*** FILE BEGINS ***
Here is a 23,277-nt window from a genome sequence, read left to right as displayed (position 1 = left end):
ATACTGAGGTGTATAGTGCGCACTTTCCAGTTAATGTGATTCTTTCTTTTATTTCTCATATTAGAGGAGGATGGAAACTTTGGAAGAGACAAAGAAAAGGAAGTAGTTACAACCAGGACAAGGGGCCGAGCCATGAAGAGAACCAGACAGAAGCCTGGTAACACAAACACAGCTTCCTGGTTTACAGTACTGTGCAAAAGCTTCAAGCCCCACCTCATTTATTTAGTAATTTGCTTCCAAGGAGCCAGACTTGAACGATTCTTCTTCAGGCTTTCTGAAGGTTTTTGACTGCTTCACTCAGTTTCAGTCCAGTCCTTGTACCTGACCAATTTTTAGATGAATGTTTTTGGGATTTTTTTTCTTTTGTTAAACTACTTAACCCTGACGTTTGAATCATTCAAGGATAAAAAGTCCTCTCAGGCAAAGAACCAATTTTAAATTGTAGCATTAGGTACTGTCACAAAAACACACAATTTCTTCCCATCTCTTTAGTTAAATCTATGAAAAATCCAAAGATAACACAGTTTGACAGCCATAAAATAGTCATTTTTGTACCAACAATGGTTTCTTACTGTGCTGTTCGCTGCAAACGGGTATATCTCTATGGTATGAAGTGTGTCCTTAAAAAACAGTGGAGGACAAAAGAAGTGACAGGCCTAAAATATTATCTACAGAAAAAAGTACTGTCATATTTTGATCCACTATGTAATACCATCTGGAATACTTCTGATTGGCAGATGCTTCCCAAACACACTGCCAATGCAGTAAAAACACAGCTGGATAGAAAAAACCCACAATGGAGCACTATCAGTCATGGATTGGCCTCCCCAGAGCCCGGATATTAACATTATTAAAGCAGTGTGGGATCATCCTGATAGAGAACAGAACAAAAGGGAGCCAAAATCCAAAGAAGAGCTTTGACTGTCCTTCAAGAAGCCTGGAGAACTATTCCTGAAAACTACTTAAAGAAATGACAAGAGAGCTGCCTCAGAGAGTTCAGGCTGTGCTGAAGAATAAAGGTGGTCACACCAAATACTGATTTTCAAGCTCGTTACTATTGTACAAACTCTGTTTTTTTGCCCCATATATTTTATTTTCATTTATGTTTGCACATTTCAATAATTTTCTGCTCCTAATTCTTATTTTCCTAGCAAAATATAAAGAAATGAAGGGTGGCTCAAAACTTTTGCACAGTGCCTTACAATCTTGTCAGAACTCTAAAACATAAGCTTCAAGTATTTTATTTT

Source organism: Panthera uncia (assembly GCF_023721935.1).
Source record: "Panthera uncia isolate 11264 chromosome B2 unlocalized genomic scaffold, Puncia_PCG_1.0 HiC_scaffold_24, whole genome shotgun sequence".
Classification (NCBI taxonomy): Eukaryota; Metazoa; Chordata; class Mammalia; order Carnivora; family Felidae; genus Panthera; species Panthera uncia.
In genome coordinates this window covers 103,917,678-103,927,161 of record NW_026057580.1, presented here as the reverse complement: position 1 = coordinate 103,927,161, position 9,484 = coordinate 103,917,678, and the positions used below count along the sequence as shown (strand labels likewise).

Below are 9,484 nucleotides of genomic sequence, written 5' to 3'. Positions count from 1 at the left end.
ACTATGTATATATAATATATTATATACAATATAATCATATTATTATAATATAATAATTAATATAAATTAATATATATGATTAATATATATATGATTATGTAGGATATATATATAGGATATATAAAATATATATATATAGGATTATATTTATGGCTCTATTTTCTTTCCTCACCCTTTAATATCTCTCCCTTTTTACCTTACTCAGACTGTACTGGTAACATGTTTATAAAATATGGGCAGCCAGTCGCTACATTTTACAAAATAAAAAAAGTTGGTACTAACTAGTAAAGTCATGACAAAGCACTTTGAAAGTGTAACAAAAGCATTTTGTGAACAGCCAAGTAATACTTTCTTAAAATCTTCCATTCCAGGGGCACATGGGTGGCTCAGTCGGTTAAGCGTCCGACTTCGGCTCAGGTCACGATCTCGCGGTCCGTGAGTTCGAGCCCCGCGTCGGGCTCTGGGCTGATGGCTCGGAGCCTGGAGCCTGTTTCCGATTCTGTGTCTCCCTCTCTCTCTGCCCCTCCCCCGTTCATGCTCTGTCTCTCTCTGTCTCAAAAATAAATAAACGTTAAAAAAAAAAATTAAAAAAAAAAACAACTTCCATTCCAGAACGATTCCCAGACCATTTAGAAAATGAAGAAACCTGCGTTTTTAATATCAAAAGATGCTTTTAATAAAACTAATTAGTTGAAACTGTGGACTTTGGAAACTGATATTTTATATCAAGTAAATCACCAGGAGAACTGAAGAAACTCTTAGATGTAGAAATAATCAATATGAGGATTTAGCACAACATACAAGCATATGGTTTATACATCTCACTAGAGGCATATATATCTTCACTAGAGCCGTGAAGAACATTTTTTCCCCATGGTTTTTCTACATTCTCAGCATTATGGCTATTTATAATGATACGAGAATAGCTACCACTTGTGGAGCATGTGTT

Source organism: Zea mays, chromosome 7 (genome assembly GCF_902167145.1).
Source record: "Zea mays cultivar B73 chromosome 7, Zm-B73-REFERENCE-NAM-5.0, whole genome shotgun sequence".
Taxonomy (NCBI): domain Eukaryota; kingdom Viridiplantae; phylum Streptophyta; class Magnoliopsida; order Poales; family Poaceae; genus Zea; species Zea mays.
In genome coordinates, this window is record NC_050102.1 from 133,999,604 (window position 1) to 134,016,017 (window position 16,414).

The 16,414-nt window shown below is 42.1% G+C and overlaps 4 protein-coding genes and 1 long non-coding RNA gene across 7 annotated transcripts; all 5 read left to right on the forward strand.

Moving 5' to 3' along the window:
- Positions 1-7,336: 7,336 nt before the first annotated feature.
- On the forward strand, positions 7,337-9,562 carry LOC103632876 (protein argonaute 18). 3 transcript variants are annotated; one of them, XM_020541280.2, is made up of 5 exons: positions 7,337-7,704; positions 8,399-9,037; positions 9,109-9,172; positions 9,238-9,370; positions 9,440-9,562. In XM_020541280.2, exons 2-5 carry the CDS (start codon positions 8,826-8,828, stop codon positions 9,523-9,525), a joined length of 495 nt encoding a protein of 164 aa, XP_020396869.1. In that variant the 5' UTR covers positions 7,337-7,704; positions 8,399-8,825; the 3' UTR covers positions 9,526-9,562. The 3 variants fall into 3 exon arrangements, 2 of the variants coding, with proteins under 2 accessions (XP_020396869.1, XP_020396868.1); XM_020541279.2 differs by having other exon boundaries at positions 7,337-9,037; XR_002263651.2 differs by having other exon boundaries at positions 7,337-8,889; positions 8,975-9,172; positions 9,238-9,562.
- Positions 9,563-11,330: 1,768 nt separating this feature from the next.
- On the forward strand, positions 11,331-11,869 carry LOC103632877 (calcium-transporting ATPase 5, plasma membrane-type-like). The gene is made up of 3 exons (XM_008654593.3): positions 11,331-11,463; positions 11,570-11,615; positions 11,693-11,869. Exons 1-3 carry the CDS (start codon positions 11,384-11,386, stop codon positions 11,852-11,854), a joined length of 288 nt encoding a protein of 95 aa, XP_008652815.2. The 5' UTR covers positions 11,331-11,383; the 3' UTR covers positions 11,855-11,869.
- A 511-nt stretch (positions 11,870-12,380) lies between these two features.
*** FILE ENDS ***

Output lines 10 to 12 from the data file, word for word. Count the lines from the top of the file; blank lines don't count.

Source record: "Zea mays cultivar B73 chromosome 7, Zm-B73-REFERENCE-NAM-5.0, whole genome shotgun sequence".
Taxonomy (NCBI): domain Eukaryota; kingdom Viridiplantae; phylum Streptophyta; class Magnoliopsida; order Poales; family Poaceae; genus Zea; species Zea mays.
In genome coordinates, this window is record NC_050102.1 from 133,999,604 (window position 1) to 134,016,017 (window position 16,414).